AUSTIN (KXAN) — A 19-year-old and his girlfriend were forced to find a safe ride home early on the morning of New Year’s Day after their Lyft driver was pulled over and arrested on suspicion of driving while intoxicated.
Peyton Klam, who lives in Austin, said he called for a ride after ringing in the New Year downtown. He realized something was wrong when his driver was speeding and swerving in and out of lanes.
“It was scary for me because I’m trying to get home safe, it’s 3 a.m. and this guy is not driving correctly,” Klam said. “It’s just a scary thought to think that he was intoxicated the entire time and we had no idea.”
Klam said around five miles into his ride home, police trailing the car signaled for the driver to pull over.
“They said, ‘Do you know why we pulled you over?’ And he said, ‘I have no idea.’ And he said, ‘Well, you are swerving in and out of lanes and driving 10 miles per hour over the speed limit,’” Klam recalled.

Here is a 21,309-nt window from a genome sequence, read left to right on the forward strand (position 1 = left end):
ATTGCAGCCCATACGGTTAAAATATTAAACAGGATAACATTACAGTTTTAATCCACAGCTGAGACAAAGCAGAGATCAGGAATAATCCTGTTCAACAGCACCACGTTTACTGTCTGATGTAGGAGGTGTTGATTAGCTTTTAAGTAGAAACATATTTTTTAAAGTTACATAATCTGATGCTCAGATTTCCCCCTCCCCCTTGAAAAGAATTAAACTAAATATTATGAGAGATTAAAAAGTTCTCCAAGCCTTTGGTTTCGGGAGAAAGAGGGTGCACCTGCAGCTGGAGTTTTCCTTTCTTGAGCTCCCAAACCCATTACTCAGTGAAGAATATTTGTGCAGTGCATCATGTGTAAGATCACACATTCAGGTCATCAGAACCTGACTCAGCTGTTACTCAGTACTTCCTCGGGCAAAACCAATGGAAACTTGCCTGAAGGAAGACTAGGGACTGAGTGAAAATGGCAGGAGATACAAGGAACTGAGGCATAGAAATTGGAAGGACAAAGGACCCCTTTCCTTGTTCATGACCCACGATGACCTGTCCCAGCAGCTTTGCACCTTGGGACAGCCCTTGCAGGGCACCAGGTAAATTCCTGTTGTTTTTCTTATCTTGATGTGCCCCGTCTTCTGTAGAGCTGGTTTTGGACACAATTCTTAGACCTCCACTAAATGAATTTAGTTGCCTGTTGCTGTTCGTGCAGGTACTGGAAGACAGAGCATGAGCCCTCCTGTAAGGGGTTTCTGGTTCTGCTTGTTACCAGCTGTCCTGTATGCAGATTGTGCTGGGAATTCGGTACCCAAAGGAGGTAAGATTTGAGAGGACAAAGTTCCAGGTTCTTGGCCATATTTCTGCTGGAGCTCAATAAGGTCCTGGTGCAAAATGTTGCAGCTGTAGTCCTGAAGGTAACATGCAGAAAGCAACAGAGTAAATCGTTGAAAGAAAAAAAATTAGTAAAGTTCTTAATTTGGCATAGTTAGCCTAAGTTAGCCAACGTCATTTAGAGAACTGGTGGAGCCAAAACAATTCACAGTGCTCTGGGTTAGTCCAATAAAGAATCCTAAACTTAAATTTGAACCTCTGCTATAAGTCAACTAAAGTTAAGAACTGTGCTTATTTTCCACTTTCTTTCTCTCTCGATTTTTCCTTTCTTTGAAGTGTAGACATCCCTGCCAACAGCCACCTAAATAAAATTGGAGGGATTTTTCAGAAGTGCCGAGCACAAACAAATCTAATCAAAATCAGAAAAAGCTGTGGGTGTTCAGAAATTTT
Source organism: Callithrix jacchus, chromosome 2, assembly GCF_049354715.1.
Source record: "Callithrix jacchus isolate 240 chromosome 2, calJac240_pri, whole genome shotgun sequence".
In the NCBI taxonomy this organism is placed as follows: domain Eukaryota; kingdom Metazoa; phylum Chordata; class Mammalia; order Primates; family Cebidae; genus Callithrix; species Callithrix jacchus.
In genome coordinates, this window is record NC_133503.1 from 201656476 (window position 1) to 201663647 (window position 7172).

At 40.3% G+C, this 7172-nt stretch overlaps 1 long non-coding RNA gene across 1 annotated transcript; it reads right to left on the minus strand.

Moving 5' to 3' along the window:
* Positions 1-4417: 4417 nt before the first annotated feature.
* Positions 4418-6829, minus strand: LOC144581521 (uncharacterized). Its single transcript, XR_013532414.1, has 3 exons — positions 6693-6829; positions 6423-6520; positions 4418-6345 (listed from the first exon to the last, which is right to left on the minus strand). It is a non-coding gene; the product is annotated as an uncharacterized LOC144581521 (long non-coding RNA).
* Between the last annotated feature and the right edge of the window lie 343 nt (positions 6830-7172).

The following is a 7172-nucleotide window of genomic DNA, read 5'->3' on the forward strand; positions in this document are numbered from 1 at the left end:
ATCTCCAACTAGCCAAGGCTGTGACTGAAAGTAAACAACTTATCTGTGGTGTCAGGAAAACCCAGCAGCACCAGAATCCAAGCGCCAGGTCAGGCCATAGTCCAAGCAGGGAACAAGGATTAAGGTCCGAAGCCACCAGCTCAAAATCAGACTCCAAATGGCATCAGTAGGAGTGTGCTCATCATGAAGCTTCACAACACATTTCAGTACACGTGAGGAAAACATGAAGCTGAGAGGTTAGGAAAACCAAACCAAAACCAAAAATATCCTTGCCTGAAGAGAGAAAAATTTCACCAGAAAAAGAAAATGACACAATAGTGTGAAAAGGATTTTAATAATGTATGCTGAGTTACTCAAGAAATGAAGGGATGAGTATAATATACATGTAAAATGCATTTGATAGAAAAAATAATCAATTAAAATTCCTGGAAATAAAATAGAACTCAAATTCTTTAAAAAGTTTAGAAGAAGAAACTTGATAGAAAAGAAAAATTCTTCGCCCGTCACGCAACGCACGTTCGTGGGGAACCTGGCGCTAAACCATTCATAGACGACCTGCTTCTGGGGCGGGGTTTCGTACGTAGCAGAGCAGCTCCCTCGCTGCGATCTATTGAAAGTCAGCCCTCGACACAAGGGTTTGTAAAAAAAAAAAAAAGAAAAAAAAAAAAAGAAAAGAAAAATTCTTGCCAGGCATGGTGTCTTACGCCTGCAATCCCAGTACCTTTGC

Klam said the police officers asked the driver to step out of the car and administered a sobriety test. Shortly after that, a different officer approached the vehicle and informed the couple that they needed to call for a different ride because the driver was going to be arrested for drinking and driving.
Lyft has acknowledged what happened and said it has officially deactivated the driver. A spokesperson would not confirm the full identity of the employee or share his driving history.
The company has a strict zero-tolerance drug and alcohol policy, the spokesperson said.
“Safety is fundamental to Lyft and we have a strict zero-tolerance drug and alcohol policy for Lyft drivers. Upon learning of this incident, we deactivated this driver. We have reached out to the rider and stand ready to assist law enforcement.”Dana Davis, Lyft spokeswoman
Klam said Lyft has been in communication with him to ensure he won’t be charged for his ride. But he said he cared less about the money and more about his safety.
“I hope that they can figure out a better way to make sure their drivers are staying safe,” Klam said. “You’re putting not only yourself at risk but the people you are driving, and its a scary thought that people think that’s okay to drive.”